While reading the script the directing was distracting and made me wish the whole thing was written to be a novella instead. However when watching the play made small explanations like “Mary: Turns smiling to them, in a merry tone that is a bit forced,” feel so much smoother. This is because we needn’t consider them while watching as we must when reading. This play made use of multiple camera angles which I found found to be very engaging, evoking the viewers emotions with slow zooming and camera angle switches. Were a viewer to go to the theater and see it performed live these things would not be so easy.

    This became most useful and apparent in the final scene during Mary’s monologue when the expressions of Edmund and Tyrone (and a passed out Jamie) were important for the viewer to see. This production did not make use of sound effects other than footsteps and offstage laughter. It is more worth noting the complete absence of sounds effects. There is piano in the room which Mary sits at more than once but never plays. A sound of Mary stirring in her room is barely even heard but is made known to the audience by the men constantly looking in the direction of her door.

    This is similar to the script where we we have so much stage direction and still very little sound effects. For the audience this adds to the saddened and depressive nature of this play and puts more focus onto the nuances of the characters and content of the dialogue. Along with how sound effects (or lack there of) influence the viewer’s response costume design plays an important role. One could say the lack of creative costuming is boring but in reality the clothing reflects the inward nature of the characters.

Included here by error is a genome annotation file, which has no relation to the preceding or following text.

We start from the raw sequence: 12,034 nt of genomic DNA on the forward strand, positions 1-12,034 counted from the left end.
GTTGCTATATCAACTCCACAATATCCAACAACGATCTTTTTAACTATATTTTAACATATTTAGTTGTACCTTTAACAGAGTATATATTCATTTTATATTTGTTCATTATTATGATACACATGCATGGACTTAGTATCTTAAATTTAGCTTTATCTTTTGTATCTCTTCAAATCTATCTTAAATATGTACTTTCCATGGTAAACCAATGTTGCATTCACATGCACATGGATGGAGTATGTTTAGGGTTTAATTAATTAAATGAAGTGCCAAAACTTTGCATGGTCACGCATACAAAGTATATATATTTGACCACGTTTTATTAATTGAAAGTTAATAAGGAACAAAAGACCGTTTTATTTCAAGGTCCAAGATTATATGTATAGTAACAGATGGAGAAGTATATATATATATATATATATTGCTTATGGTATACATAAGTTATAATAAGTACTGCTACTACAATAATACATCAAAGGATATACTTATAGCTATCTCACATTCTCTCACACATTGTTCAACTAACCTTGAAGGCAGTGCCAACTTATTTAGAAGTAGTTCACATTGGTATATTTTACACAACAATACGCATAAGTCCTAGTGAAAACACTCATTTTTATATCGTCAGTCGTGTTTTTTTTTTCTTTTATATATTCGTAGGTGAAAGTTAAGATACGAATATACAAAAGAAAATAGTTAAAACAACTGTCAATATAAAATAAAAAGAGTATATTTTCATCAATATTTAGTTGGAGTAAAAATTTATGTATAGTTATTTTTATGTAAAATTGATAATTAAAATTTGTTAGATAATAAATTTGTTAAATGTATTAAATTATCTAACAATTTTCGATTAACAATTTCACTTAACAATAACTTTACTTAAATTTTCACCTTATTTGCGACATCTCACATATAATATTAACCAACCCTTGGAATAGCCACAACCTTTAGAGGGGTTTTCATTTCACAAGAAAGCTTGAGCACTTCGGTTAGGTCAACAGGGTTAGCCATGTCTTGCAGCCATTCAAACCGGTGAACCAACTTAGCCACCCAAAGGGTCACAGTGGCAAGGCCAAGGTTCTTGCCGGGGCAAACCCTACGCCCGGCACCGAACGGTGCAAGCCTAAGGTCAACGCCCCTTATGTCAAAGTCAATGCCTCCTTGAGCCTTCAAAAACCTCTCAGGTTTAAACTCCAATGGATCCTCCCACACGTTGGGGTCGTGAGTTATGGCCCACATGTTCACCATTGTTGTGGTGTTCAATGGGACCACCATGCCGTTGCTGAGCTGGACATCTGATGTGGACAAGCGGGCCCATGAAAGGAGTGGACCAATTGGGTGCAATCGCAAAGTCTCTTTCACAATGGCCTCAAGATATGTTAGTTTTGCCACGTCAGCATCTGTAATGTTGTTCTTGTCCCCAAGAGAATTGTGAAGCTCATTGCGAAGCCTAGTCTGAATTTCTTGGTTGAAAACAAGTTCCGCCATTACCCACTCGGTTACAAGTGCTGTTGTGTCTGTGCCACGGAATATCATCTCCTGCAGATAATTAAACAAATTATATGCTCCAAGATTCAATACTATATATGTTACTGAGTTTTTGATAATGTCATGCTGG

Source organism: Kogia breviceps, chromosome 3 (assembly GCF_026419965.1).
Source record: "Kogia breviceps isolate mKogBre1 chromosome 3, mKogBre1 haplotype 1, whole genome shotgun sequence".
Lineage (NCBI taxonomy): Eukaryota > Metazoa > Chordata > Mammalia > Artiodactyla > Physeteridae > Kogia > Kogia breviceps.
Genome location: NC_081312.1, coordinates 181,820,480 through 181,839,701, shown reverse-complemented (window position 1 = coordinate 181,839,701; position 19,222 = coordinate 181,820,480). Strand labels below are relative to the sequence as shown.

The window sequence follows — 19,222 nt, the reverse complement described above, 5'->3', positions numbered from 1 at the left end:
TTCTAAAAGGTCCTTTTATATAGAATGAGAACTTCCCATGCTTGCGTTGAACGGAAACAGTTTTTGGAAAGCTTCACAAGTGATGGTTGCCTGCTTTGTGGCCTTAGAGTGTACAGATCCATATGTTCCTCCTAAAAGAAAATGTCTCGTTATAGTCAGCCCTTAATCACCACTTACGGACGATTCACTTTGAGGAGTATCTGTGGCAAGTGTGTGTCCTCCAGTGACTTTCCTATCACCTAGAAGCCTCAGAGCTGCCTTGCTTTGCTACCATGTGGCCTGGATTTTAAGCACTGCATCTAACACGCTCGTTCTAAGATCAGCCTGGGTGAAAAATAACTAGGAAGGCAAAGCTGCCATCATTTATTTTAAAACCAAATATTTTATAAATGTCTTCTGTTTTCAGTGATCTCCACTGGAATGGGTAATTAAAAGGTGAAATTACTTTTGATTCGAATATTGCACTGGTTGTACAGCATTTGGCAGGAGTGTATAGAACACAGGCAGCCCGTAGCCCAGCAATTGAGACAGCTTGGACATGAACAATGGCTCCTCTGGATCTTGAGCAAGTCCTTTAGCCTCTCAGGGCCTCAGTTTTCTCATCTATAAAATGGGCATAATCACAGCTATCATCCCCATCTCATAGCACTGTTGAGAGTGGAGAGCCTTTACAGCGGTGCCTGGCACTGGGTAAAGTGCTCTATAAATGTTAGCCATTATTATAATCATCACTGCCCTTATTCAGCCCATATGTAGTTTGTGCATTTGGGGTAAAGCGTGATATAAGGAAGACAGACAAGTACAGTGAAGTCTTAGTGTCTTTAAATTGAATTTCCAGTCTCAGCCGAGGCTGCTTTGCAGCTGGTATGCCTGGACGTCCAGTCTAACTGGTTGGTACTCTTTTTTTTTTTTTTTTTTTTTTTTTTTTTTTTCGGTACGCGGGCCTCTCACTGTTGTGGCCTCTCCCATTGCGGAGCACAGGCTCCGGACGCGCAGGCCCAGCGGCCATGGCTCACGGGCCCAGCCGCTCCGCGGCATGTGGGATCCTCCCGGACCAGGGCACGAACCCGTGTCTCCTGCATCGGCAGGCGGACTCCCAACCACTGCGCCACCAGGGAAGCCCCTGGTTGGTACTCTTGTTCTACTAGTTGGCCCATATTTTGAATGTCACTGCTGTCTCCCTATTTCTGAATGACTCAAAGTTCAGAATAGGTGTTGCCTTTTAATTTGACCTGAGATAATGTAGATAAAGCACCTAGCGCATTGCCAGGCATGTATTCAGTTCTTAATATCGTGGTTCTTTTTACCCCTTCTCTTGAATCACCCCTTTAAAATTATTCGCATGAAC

Each of the men are wearing 1940s time period outfits and Mary is wearing a dress that seems a bit more old fashioned. As the play progresses the characters become more and more disheveled until finally it looks as though that all have just left some party. Mary’s hair is down and messy and her blouse is crudely buttoned. The men too look similarly unkempt. This is especially interesting since as we near the end of the play the characters have become increasingly intoxicated (or drugged) and open with their speech. Not holding back with what they are feeling inside towards one another.